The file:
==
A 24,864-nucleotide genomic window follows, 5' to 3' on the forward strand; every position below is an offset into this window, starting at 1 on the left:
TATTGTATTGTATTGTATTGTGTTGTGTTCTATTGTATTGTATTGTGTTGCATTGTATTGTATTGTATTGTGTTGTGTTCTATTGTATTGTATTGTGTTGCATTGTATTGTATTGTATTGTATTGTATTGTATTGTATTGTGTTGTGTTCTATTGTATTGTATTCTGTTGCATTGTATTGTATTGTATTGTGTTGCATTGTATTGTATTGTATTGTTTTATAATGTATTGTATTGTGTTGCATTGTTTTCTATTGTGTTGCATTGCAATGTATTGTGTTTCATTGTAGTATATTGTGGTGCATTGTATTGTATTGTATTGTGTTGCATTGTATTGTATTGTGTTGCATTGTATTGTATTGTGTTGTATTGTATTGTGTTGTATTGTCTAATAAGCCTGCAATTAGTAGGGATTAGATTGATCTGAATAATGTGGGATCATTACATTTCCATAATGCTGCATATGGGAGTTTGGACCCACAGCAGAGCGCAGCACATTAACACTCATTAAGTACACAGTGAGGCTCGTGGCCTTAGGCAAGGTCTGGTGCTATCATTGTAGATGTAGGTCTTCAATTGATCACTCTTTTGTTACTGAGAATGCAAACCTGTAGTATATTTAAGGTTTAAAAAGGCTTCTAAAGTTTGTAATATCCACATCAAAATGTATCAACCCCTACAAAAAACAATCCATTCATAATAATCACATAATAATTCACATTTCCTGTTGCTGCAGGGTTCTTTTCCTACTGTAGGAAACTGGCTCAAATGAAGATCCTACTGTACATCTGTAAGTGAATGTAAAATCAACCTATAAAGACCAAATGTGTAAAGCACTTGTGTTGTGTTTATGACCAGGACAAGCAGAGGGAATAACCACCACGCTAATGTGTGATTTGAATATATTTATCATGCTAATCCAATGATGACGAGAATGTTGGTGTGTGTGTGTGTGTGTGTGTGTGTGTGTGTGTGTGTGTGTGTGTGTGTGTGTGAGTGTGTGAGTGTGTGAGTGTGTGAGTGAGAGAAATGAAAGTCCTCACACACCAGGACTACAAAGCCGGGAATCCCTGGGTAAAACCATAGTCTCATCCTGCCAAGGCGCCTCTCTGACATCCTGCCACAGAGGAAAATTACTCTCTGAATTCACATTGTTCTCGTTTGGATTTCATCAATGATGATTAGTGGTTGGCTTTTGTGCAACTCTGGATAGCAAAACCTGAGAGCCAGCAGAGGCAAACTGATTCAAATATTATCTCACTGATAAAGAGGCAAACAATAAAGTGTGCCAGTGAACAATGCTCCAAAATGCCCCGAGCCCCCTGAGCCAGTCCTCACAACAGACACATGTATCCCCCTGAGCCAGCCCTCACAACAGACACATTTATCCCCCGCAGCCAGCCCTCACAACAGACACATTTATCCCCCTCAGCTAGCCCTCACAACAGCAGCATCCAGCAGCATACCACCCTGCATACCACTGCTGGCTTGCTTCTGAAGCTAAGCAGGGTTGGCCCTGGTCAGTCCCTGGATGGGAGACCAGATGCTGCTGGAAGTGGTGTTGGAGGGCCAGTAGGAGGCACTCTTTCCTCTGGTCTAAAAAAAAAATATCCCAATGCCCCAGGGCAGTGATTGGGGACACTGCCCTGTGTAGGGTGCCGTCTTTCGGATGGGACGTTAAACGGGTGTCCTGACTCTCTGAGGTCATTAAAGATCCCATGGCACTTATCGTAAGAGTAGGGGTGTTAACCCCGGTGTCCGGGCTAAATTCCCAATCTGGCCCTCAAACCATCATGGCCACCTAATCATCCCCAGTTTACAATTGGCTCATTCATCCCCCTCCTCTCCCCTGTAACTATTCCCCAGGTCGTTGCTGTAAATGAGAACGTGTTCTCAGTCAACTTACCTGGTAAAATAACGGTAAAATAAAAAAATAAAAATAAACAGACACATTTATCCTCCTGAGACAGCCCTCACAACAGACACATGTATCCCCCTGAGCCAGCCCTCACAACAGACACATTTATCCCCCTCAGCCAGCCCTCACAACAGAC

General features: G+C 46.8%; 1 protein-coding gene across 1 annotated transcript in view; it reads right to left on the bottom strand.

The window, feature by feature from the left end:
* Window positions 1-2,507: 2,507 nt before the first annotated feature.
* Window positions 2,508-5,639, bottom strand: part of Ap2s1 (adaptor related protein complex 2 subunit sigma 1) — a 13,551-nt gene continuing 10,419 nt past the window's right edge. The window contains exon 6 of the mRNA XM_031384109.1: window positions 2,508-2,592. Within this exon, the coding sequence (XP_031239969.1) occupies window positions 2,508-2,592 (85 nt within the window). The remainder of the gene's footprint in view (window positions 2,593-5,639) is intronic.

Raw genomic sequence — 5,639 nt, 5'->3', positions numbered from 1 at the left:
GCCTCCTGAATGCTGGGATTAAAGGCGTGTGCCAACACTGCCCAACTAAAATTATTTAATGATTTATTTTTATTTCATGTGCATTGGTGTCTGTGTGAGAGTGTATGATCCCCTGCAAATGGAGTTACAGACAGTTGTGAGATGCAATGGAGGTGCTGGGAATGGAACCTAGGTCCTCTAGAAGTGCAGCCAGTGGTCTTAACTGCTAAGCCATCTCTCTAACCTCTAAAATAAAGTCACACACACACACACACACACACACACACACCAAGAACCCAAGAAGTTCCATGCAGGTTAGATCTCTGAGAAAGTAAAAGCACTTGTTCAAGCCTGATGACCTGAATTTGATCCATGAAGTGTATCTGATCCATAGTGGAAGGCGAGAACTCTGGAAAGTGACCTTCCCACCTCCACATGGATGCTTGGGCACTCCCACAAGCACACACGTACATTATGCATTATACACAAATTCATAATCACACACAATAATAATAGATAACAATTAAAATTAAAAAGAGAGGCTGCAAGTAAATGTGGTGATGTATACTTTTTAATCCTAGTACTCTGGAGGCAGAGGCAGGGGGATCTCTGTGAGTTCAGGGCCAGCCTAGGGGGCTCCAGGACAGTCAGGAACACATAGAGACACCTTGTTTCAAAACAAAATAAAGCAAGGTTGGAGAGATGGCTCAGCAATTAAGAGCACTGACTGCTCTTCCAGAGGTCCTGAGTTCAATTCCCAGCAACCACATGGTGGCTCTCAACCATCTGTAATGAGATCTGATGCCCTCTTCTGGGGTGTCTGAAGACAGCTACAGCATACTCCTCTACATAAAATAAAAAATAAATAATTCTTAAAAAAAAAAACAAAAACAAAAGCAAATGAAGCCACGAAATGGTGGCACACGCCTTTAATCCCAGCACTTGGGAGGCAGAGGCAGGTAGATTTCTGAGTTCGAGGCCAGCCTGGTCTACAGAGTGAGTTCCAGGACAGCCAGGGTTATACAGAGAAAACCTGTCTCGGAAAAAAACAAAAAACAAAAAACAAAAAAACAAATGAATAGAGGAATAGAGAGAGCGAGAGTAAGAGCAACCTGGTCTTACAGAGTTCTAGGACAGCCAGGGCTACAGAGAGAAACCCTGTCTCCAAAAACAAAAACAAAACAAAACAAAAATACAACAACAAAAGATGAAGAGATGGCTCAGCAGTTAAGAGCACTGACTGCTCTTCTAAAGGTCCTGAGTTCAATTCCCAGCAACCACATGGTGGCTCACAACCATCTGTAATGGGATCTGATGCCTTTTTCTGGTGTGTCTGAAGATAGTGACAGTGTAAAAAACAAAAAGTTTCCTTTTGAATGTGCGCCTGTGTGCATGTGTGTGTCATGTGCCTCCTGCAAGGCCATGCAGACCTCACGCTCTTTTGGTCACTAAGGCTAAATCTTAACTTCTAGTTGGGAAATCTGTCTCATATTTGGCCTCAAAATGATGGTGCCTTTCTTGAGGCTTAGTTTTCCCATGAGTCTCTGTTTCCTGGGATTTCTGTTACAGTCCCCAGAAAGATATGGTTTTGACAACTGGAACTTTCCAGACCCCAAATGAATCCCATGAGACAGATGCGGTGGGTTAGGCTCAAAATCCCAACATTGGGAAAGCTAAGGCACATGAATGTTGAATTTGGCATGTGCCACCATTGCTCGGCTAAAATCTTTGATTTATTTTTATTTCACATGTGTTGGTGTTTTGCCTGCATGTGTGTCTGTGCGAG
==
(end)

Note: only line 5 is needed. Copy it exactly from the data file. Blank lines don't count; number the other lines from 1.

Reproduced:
* Window positions 1-2,507: 2,507 nt before the first annotated feature.